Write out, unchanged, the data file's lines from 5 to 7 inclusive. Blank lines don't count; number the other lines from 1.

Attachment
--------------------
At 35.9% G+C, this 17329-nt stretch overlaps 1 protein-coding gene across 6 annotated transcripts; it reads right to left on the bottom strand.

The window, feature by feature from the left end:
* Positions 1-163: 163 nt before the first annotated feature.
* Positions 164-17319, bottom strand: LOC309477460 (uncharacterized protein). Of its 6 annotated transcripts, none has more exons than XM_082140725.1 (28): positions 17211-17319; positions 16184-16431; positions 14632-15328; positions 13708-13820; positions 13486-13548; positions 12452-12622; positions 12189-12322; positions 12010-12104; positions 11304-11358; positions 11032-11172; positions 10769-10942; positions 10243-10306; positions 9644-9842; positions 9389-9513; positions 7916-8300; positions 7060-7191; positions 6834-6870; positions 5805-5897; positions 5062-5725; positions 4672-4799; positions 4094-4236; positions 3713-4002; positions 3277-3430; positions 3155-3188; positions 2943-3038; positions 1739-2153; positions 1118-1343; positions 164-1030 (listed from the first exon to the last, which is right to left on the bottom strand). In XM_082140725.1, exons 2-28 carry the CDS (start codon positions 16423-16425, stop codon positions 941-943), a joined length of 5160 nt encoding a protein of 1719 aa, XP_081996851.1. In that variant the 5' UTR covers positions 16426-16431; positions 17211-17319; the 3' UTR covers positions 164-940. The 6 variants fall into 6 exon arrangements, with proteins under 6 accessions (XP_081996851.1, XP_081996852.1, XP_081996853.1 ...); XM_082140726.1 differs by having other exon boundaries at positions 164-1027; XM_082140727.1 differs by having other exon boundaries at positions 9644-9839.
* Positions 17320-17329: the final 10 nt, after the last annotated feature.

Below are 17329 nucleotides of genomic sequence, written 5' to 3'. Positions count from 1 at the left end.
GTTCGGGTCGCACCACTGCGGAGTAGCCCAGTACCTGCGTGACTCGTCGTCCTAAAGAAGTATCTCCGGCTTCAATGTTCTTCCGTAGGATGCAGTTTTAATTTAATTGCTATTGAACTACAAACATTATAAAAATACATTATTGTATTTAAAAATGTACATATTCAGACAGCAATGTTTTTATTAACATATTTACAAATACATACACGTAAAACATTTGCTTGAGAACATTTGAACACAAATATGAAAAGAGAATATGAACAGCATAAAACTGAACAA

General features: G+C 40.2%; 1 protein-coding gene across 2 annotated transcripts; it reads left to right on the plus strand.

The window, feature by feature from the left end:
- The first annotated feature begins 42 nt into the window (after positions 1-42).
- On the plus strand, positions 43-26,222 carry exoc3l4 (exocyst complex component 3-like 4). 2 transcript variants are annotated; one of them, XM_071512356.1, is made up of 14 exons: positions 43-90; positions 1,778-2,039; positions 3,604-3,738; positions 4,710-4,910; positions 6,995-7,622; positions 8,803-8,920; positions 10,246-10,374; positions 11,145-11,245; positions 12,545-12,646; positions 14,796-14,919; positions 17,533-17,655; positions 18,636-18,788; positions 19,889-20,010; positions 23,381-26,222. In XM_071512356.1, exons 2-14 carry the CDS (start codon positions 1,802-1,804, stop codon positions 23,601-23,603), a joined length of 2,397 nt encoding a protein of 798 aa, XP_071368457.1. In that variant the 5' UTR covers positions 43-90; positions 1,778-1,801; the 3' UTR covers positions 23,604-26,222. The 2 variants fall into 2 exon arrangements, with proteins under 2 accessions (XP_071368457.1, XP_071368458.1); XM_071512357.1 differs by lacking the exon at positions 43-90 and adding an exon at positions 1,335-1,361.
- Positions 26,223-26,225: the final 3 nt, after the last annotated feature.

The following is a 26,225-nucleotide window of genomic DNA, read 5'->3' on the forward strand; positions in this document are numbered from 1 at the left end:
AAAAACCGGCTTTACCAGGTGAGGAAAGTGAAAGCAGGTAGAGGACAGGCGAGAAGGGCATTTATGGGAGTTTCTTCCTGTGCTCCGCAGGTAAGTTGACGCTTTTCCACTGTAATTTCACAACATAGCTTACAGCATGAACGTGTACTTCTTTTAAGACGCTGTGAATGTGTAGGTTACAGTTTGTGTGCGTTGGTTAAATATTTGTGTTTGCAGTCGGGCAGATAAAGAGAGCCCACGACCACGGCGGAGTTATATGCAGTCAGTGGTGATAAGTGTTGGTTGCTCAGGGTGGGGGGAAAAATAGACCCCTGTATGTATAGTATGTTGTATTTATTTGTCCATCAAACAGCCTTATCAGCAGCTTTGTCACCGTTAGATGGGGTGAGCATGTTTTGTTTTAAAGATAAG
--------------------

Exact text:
* Positions 17320-17329: the final 10 nt, after the last annotated feature.

Below are 17329 nucleotides of genomic sequence, written 5' to 3'. Positions count from 1 at the left end.
GTTCGGGTCGCACCACTGCGGAGTAGCCCAGTACCTGCGTGACTCGTCGTCCTAAAGAAGTATCTCCGGCTTCAATGTTCTTCCGTAGGATGCAGTTTTAATTTAATTGCTATTGAACTACAAACATTATAAAAATACATTATTGTATTTAAAAATGTACATATTCAGACAGCAATGTTTTTATTAACATATTTACAAATACATACACGTAAAACATTTGCTTGAGAACATTTGAACACAAATATGAAAAGAGAATATGAACAGCATAAAACTGAACAA